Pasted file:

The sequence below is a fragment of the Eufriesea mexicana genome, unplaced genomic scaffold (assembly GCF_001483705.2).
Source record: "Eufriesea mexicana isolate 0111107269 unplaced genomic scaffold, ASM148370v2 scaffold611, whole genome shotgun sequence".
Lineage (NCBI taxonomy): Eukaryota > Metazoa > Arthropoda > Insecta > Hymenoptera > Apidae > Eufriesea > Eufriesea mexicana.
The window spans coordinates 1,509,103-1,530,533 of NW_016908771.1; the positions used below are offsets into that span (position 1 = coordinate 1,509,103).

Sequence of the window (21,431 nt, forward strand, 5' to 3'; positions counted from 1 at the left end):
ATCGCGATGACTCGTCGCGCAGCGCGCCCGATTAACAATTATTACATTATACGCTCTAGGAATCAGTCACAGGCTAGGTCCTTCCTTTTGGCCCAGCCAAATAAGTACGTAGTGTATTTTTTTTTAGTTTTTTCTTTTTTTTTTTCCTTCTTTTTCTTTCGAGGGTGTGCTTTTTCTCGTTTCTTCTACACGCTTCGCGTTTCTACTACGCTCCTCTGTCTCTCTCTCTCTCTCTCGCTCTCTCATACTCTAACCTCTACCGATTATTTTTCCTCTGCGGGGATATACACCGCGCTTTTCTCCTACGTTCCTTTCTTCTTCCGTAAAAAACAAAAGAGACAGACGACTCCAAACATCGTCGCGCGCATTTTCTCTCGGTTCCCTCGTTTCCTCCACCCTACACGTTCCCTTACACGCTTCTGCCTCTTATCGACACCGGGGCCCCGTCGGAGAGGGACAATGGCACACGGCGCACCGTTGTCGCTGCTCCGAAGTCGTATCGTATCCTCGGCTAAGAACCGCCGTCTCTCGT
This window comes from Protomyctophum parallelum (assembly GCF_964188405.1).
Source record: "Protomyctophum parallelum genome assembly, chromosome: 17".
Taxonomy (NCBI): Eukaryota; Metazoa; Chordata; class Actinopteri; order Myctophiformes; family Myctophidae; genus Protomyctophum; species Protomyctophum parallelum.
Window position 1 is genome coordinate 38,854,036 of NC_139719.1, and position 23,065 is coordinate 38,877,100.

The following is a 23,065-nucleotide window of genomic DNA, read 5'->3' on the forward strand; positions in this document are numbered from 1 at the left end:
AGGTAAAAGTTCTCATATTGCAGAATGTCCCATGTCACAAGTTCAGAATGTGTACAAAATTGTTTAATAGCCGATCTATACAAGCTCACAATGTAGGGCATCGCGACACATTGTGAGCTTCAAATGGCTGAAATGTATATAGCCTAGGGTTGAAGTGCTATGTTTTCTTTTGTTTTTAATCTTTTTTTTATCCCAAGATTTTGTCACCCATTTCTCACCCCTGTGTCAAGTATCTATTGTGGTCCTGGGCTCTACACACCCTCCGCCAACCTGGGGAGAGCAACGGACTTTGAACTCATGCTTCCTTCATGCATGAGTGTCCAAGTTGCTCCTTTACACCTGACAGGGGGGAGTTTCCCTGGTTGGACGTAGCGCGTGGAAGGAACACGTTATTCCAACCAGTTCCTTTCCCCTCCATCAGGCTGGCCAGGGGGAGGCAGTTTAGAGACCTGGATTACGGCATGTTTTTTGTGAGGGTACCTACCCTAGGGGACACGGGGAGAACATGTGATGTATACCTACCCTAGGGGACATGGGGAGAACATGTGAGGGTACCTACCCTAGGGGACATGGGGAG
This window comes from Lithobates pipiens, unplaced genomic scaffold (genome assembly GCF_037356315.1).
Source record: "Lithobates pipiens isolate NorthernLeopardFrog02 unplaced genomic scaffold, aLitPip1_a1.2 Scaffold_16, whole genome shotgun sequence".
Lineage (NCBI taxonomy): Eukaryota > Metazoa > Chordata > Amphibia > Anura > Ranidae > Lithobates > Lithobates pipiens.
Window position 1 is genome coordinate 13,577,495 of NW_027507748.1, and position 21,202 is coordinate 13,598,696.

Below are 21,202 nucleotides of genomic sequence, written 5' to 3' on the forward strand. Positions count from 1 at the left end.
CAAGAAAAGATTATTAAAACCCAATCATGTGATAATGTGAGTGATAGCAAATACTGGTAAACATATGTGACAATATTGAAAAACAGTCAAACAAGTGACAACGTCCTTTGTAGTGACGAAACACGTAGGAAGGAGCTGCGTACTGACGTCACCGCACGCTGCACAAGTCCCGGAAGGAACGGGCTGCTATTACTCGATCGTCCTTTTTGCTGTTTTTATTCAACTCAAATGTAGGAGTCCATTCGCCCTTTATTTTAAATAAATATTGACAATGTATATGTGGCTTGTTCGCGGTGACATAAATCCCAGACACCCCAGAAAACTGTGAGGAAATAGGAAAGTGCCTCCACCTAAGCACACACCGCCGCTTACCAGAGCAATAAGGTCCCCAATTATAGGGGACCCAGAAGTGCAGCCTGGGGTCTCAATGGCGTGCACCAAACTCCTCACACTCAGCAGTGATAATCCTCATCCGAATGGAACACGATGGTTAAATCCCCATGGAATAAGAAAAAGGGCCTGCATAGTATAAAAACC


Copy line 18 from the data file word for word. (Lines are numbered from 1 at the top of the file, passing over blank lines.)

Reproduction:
CAAGAAAAGATTATTAAAACCCAATCATGTGATAATGTGAGTGATAGCAAATACTGGTAAACATATGTGACAATATTGAAAAACAGTCAAACAAGTGACAACGTCCTTTGTAGTGACGAAACACGTAGGAAGGAGCTGCGTACTGACGTCACCGCACGCTGCACAAGTCCCGGAAGGAACGGGCTGCTATTACTCGATCGTCCTTTTTGCTGTTTTTATTCAACTCAAATGTAGGAGTCCATTCGCCCTTTATTTTAAATAAATATTGACAATGTATATGTGGCTTGTTCGCGGTGACATAAATCCCAGACACCCCAGAAAACTGTGAGGAAATAGGAAAGTGCCTCCACCTAAGCACACACCGCCGCTTACCAGAGCAATAAGGTCCCCAATTATAGGGGACCCAGAAGTGCAGCCTGGGGTCTCAATGGCGTGCACCAAACTCCTCACACTCAGCAGTGATAATCCTCATCCGAATGGAACACGATGGTTAAATCCCCATGGAATAAGAAAAAGGGCCTGCATAGTATAAAAACC